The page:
Our client, age 24, had been out with friends in downtown Long Beach and was returning home to north Long Beach. He had drunk a few beers while out with his friends, so by the time he returned to Long Beach, after a 15-minute drive, he had an urgent need to use the restroom.
He parked his car and, unable to hold it back any longer, decided to urinate just outside his home. It was about 3:00 a.m. A passing police officer, as luck would have it, observed our client urinating onto a fence and stopped his car just as our client was zipping up his pants and tucking his shirt.
The officer immediately got out of his car, as if preparing to chase our client if necessary. The officer walked over to our client almost in a slow run. Our client, in response, did not move a step, shocked at the officer’s speed in getting out of his car and quickness in approaching our client.
The officer asked our client if he knew urinating in public was illegal and our client responded “I’m sorry. I just had to go.” The officer then seemed to calm down as he said, “well, it is illegal. May I please see your driver’s license.” The client then produced his driver’s license for the police officer, as the officer began filling out a ticket on his ticket pad.
The client stated “I’m sorry” a few more times, but this did not seem to change the officer’s intention of writing the ticket for a violation of Long Beach Municipal Coe § 9.25.010 and giving it to our client. Our client then signed a promise to appear in the Long Beach Superior Court about six weeks later.
The officer then told the client, “this is probably just a fine” as he circled the “M” on the ticket for misdemeanor, rather than “I” for infraction. Such a comment by the officer may ultimately turn out to be correct, but it is incorrect when the officer marks “M” for misdemeanor. A misdemeanor, by law, can only be resolved with punishment of county jail, county jail with a fine, county jail, a fine and informal (summary probation) or a fine and informal probation. Such a ticket cannot be resolved as a misdemeanor for just a fine.
However, as our experience has shown, such offenses are often reduced to an infraction with just a fine and no probation.
The officer then left with the client holding a ticket, unsure what to do except retire for the night and tackle the ticket after a good night’s sleep.
Four weeks later, the client researched his ticket online and discovered that Long Beach Municipal Code § 9.25.010 is punishable as a misdemeanor with up to six months in county jail and a fine of up to $1,000, or both. The client also read elsewhere on the Internet, in researching public urination, that one convicted of public urination can be required to register as a sex offender for life, which is incorrect.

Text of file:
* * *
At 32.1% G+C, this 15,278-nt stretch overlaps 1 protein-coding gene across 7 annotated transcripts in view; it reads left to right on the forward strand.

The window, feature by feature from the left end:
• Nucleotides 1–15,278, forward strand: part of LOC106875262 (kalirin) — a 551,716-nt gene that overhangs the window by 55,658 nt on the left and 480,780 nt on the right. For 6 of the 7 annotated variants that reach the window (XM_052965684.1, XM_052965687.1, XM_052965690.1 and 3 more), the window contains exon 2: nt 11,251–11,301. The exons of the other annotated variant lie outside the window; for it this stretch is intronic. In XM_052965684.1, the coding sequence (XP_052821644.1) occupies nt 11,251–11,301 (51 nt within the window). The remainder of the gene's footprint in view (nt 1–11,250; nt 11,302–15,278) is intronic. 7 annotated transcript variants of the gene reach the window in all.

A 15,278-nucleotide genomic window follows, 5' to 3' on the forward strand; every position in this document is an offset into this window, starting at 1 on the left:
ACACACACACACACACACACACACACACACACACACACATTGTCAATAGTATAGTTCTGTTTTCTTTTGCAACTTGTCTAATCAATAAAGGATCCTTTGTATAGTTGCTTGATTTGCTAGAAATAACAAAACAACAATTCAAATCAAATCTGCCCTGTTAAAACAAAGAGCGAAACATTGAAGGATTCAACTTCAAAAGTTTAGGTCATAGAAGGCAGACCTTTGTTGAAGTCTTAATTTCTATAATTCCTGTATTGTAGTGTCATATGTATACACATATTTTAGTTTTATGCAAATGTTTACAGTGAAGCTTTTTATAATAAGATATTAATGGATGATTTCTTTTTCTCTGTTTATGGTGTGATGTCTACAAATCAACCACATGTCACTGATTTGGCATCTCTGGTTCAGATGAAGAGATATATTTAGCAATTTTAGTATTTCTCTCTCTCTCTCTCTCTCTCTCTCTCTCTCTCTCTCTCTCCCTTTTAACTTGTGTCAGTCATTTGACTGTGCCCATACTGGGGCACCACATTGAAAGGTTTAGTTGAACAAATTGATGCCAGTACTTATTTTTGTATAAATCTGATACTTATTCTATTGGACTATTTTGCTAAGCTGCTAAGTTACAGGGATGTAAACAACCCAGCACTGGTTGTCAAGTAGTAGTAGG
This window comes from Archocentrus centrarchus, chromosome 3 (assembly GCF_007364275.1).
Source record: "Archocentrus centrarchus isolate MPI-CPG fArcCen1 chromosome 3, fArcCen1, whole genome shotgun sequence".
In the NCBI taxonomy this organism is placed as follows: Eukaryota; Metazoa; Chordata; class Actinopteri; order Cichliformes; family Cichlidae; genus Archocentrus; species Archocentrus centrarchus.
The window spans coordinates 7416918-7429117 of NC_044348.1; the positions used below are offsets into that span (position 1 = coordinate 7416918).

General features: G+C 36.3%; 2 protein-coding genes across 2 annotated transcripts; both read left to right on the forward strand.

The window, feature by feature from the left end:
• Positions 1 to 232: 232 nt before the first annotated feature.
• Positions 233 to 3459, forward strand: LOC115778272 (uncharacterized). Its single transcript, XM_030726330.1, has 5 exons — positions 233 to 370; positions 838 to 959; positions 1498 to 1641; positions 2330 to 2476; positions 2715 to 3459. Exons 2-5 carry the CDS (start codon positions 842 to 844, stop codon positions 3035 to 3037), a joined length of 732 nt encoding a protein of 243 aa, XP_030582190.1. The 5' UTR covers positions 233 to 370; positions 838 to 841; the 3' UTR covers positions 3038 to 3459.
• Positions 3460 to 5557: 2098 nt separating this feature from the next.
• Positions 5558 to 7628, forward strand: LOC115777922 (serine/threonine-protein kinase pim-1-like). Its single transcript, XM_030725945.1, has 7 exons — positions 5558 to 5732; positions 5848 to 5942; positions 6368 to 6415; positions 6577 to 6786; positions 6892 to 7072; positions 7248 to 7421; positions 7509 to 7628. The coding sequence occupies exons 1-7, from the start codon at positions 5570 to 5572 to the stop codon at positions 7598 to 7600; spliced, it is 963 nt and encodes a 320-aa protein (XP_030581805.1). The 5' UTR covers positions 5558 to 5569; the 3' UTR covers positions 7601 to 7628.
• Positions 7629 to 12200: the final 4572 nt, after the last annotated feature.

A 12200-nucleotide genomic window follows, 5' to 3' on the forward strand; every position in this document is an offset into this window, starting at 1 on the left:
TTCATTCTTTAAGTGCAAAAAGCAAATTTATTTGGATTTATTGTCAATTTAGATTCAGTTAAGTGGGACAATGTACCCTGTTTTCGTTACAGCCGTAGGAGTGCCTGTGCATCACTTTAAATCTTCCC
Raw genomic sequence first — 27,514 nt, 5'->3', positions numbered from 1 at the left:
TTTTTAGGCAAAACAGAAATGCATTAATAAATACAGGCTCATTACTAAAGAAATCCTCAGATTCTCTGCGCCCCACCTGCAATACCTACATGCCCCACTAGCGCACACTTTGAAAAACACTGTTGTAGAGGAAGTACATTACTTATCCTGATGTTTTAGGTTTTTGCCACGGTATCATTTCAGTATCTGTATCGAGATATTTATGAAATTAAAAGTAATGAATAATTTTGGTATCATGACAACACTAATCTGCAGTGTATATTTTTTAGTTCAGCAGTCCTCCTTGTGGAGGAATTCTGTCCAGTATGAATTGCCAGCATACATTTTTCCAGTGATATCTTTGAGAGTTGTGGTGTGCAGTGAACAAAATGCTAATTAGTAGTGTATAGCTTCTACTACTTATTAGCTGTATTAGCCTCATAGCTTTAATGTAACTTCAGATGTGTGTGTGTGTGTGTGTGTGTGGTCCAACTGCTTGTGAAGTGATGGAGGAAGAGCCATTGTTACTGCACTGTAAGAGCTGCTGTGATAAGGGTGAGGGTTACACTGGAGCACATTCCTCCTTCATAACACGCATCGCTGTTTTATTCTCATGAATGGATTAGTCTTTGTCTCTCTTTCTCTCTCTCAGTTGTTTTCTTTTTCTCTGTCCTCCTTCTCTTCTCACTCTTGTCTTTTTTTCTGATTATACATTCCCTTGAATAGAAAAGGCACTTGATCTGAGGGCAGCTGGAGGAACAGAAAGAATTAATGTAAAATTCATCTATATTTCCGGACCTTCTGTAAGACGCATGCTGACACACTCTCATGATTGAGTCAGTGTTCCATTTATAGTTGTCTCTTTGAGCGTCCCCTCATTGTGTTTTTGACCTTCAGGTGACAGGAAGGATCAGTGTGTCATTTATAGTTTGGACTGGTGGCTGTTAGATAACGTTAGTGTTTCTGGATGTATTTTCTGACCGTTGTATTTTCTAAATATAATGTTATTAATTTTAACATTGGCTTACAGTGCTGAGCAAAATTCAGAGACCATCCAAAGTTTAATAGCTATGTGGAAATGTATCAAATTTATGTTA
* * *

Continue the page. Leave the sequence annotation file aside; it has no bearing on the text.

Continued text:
The client panicked. He had a good job working at Cal State Long Beach. He feared a conviction for a misdemeanor, or even just being on probation, would mean he’d be asked to resign from work or that he would simply be fired.
The client then called Greg Hill & Associates and spoke with Greg Hill. Greg listened to the client explain what had happened and what he was concerned about. Greg also told the client that no, he would not have to register as a sex offender if convicted of public urination only.
Greg explained that the client’s case most likely would be handled by the Long Beach City Prosecutor’s office and that Greg expected the case to be referred to the P.A.T.H. program. Greg explained that such a program, standing for “Promising Adults, Tomorrow’s Hope,” was a pre-filing diversion program wherein our client would earn a “no file” of the case by attending a six-hour class that was given on a Saturday at Goodwill Industries at 800 West P.C.H. in Long Beach. Greg explained that such a program was championed by the Long Beach City Prosecutor’s office as a way for young adults, ages 18-24, to avoid a conviction and the stigma this involved in terms of employment discrimination later.
Greg explained that this was the type of case they Long Beach City Prosecutor’s office would accept because our client had no prior history, the incident was a low-level misdemeanor and our client met the age bracket the program was aimed for.
The client retained Greg Hill & Associates, who then wrote the Long Beach City Prosecutor’s office requesting that the matter be referred to the P.A.T.H. program.
About two weeks later, the client received a letter from the Long Beach City Prosecutor’s office advising the client that his matter had been referred to the P.A.T.H. program.
The client then shared this good news with Greg Hill, who then went with the client to the Long Beach City Prosecutor’s Office to help him sign up for P.A.T.H.
The client was very happy with this, as it worked out just as Greg predicted it would. The client then did complete the P.A.T.H. program and no case was filed. The record of the ticket was then ordered sealed and destroyed.